Key Ingredient for a Successful Business Analyst

This is the continuation of the transcript of a Webinar hosted by InetSoft on the topic of "Top Trends for Business Analysts." The speaker is Rick Smith, Senior Business Analyst at InetSoft.

The second key ingredient for a successful business analyst is having good business skills. One of the things I hear an awful lot from the business analyst community out there is the challenge that they have to sit at the conference table with senior executive leaders and quantify strategies about the next fiscal year. Where are we going? What are we doing? What sort of insights do the senior BAs have? How can we guide the future?

I think the profession still needs to grow, I think the acknowledgement still needs to be there, but I also think one of the missing pieces is what I would call ownership accountability. We need to get in synch with the phases our executive management team is using, return on investment and the creation of efficiencies.

You should be able to talk about strategic plans and be able to articulate it. Be able to present that information which is relevant and important to a senior executive audience. I am not suggesting that we don’t do this already, but I’m suggesting that we need to really fine tune this ability.

Things like critical thinking and problem solving, change management, things like integrity, things like setting goals and objectives, these are all the soft skills that are important.

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Business Skills That Will Help Propel Us Forward

These are the business skills that will help propel us forward and be able to sit at the table and strategize as business analysts. You want to be able to look at current state and help provide insight into the desired future state. I think one of the things we have to really focus on is the practice of modeling.

Let’s put up the next poling question and ask, ‘is modeling a mandatory practice for your requirements, management and development activities?’ Is it required for you to procure models as part of your requirements or business analysis practices? Let’s see what the audience says. The key word is mandatory.

Well I think that they should but I think the reality is, is that they don’t. The results are, yes is 24%, no is 76%. I am very sad that the numbers are as they are and some people perhaps might argue that modeling is very time consuming. I would argue the other way. I would say modeling is actually much, much faster. It’s a lot easier for me as a business analyst to sketch out things on a white board or just sketch out things on an iPad and share them with our customers.

You know that picture is worth a 1,000 written words, and so it really strikes me that these practices are not mandatory even if it’s the hybrid of practices. I look at an activity diagram where I can quickly and easily identify where bottlenecks are occurring or how we can increase efficiencies by moving data and processes through a system faster so I’m really surprised.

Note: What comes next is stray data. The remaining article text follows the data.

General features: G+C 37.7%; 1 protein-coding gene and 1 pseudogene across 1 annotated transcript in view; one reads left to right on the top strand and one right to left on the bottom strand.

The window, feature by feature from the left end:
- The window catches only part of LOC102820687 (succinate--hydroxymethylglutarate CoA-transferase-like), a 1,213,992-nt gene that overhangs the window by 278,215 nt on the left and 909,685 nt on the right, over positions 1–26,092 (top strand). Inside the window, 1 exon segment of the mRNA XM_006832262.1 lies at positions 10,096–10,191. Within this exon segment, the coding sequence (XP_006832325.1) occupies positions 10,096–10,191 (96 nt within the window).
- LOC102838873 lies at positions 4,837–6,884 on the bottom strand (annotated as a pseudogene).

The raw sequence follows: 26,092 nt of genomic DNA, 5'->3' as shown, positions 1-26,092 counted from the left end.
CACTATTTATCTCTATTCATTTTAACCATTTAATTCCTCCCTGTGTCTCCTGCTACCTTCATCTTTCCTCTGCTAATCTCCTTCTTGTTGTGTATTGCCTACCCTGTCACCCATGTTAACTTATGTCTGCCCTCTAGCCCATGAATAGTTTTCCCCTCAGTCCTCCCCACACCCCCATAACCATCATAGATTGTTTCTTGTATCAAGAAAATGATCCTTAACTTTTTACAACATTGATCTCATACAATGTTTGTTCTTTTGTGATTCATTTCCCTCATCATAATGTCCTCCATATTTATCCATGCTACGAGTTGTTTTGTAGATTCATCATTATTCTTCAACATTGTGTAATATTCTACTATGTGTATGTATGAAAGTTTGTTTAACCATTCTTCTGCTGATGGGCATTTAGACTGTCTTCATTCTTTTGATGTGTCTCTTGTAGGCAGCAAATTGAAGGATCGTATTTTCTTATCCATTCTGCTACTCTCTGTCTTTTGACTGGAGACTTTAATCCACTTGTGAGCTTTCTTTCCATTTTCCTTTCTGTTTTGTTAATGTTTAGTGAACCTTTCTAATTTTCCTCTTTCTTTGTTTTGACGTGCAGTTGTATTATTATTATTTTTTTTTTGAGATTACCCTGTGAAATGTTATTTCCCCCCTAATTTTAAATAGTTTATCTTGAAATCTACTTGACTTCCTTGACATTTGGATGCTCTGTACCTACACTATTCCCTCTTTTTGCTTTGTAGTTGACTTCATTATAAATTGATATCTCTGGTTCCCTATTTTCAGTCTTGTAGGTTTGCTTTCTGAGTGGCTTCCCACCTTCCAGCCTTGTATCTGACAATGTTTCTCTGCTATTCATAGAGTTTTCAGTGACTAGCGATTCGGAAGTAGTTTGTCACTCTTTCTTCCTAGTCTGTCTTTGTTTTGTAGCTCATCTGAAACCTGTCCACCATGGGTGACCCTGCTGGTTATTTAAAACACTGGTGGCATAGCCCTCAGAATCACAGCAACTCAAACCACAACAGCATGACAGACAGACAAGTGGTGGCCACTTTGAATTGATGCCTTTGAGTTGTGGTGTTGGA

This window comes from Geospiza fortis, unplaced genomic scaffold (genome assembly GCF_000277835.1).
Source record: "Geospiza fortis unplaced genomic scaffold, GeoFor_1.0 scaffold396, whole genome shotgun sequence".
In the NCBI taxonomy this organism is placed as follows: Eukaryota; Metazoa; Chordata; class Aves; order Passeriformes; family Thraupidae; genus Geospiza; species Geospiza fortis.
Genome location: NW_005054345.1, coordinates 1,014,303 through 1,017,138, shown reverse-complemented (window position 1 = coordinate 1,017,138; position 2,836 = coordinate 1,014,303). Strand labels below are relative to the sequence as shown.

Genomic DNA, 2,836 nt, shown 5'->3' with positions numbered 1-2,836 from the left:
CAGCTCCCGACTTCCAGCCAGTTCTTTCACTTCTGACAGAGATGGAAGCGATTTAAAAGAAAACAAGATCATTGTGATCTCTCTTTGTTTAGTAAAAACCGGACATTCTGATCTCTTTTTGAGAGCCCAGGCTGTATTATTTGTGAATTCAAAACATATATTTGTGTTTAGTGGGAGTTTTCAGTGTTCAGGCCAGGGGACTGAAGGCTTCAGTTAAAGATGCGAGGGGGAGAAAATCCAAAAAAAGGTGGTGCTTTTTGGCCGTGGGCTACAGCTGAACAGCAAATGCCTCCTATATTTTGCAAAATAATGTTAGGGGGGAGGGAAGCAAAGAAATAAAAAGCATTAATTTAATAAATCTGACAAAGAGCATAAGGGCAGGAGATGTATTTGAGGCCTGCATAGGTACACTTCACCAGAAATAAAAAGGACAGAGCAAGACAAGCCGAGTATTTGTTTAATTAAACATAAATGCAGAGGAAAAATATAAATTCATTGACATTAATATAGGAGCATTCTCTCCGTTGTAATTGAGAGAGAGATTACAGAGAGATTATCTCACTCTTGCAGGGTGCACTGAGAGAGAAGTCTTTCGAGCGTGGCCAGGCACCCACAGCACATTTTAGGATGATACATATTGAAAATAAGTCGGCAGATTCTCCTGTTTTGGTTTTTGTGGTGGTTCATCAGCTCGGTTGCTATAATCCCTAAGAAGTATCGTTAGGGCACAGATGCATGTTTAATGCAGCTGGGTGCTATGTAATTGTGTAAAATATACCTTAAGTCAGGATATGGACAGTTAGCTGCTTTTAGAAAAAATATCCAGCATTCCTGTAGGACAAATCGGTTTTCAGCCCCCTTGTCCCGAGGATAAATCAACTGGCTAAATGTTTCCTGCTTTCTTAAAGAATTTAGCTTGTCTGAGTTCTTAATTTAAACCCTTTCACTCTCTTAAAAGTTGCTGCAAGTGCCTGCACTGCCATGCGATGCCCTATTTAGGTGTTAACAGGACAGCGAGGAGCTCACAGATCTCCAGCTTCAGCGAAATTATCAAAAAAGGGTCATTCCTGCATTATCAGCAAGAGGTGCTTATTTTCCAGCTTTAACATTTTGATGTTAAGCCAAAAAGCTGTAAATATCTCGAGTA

Trend number 7, ladies and gentlemen, and this is COEs business analysis. Centers of Excellence provide a framework for discipline, and increasingly we‘re starting to see Centers of Excellence pop up. COEs were on the rise, and then we got into economic crisis, and COEs were on the downturn. We saw community practices, and that hung on for a year, a year and a half. Now we’re back to COEs again, and it’s interesting we're starting to see business analysis Centers of Excellence manifest themselves both in the public sector and in private sector.

Even more interesting is that the most mature business analysis Centers of Excellence that I have seen are those from India, and when you think about India we think immediately business outsourcing and outsourcing solutions. A lot of organizations that I work, some of the big ones are divided by industry vertical and each vertical within an organization has a Business Analysis Center of Excellence.

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Enterprise Business Analysis Centers of Excellence

What I find even more interesting is that sitting on top of all the industry verticals are Enterprise Business Analysis Centers of Excellence. I don’t think in North America we’re quite yet at the Enterprise Business Analysis Centers of Excellence but you know in some of the state and local government agencies that work with COEs are beginning to manifest themselves.

At a lot of larger pharmaceutical organizations or manufacturing organizations we’re starting to see BA Centers of Excellence show up. We’re starting to understand the order of magnitude necessary to bring this discipline together. PMOs and IT organizations have said this is real, and we need a forum. We need a structured and organized approach to understanding how this is done. We see this manifest itself through a lot of engagements.